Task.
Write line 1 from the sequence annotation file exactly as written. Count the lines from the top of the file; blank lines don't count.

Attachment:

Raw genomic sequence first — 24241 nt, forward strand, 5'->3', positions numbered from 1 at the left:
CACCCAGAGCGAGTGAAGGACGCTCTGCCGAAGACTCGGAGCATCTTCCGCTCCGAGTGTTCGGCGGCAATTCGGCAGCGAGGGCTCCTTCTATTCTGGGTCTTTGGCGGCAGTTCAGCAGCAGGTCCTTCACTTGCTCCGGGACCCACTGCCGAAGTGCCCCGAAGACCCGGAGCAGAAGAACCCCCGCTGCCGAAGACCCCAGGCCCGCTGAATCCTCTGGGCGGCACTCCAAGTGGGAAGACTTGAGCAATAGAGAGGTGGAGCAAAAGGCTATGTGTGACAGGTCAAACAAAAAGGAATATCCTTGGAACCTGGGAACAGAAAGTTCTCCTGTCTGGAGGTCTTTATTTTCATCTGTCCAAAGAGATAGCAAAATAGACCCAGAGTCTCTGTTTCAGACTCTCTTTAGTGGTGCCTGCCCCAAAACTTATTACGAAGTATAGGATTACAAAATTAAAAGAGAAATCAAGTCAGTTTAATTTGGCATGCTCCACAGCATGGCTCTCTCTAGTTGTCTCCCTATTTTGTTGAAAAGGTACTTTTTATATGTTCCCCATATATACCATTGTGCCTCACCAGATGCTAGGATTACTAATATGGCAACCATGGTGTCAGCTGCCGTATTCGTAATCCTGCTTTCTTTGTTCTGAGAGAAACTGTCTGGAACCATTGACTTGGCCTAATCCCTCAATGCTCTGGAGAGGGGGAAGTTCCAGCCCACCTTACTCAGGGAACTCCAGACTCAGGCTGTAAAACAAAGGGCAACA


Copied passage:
Raw genomic sequence first — 24241 nt, forward strand, 5'->3', positions numbered from 1 at the left: